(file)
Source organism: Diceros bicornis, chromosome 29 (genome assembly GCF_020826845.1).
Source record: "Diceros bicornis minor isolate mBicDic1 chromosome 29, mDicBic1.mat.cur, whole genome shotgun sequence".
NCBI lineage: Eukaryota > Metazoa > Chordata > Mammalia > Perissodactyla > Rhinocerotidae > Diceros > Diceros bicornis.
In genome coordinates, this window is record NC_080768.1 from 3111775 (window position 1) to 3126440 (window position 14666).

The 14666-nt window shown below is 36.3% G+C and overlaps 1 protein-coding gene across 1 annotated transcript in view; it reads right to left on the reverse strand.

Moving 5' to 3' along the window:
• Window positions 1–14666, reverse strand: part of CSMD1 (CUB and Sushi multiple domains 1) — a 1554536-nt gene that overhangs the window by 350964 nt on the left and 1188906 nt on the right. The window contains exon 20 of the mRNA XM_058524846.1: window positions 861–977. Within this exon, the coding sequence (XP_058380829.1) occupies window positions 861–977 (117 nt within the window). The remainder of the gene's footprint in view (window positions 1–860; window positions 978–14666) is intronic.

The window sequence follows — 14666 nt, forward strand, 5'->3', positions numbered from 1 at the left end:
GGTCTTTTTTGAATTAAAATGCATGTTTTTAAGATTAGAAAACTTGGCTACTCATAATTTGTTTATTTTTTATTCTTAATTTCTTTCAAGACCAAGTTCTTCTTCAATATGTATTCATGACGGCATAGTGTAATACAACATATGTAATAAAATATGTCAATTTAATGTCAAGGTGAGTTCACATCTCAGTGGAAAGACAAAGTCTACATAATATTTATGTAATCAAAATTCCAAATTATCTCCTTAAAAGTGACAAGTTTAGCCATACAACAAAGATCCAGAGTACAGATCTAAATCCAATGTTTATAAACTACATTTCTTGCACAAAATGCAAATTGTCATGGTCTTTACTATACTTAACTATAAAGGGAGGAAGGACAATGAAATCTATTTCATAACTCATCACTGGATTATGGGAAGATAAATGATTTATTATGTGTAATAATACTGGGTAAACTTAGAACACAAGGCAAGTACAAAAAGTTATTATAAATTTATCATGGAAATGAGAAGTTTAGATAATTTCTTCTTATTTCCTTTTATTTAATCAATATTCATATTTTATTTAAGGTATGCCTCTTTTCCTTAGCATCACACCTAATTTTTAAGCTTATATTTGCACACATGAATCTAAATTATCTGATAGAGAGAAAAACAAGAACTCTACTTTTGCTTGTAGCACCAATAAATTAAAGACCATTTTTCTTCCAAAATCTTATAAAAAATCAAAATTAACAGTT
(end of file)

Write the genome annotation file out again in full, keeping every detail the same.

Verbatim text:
Source organism: Diceros bicornis, chromosome 29 (genome assembly GCF_020826845.1).
Source record: "Diceros bicornis minor isolate mBicDic1 chromosome 29, mDicBic1.mat.cur, whole genome shotgun sequence".
NCBI lineage: Eukaryota > Metazoa > Chordata > Mammalia > Perissodactyla > Rhinocerotidae > Diceros > Diceros bicornis.
In genome coordinates, this window is record NC_080768.1 from 3111775 (window position 1) to 3126440 (window position 14666).

The 14666-nt window shown below is 36.3% G+C and overlaps 1 protein-coding gene across 1 annotated transcript in view; it reads right to left on the reverse strand.

Moving 5' to 3' along the window:
• Window positions 1–14666, reverse strand: part of CSMD1 (CUB and Sushi multiple domains 1) — a 1554536-nt gene that overhangs the window by 350964 nt on the left and 1188906 nt on the right. The window contains exon 20 of the mRNA XM_058524846.1: window positions 861–977. Within this exon, the coding sequence (XP_058380829.1) occupies window positions 861–977 (117 nt within the window). The remainder of the gene's footprint in view (window positions 1–860; window positions 978–14666) is intronic.

The window sequence follows — 14666 nt, forward strand, 5'->3', positions numbered from 1 at the left end:
GGTCTTTTTTGAATTAAAATGCATGTTTTTAAGATTAGAAAACTTGGCTACTCATAATTTGTTTATTTTTTATTCTTAATTTCTTTCAAGACCAAGTTCTTCTTCAATATGTATTCATGACGGCATAGTGTAATACAACATATGTAATAAAATATGTCAATTTAATGTCAAGGTGAGTTCACATCTCAGTGGAAAGACAAAGTCTACATAATATTTATGTAATCAAAATTCCAAATTATCTCCTTAAAAGTGACAAGTTTAGCCATACAACAAAGATCCAGAGTACAGATCTAAATCCAATGTTTATAAACTACATTTCTTGCACAAAATGCAAATTGTCATGGTCTTTACTATACTTAACTATAAAGGGAGGAAGGACAATGAAATCTATTTCATAACTCATCACTGGATTATGGGAAGATAAATGATTTATTATGTGTAATAATACTGGGTAAACTTAGAACACAAGGCAAGTACAAAAAGTTATTATAAATTTATCATGGAAATGAGAAGTTTAGATAATTTCTTCTTATTTCCTTTTATTTAATCAATATTCATATTTTATTTAAGGTATGCCTCTTTTCCTTAGCATCACACCTAATTTTTAAGCTTATATTTGCACACATGAATCTAAATTATCTGATAGAGAGAAAAACAAGAACTCTACTTTTGCTTGTAGCACCAATAAATTAAAGACCATTTTTCTTCCAAAATCTTATAAAAAATCAAAATTAACAGTT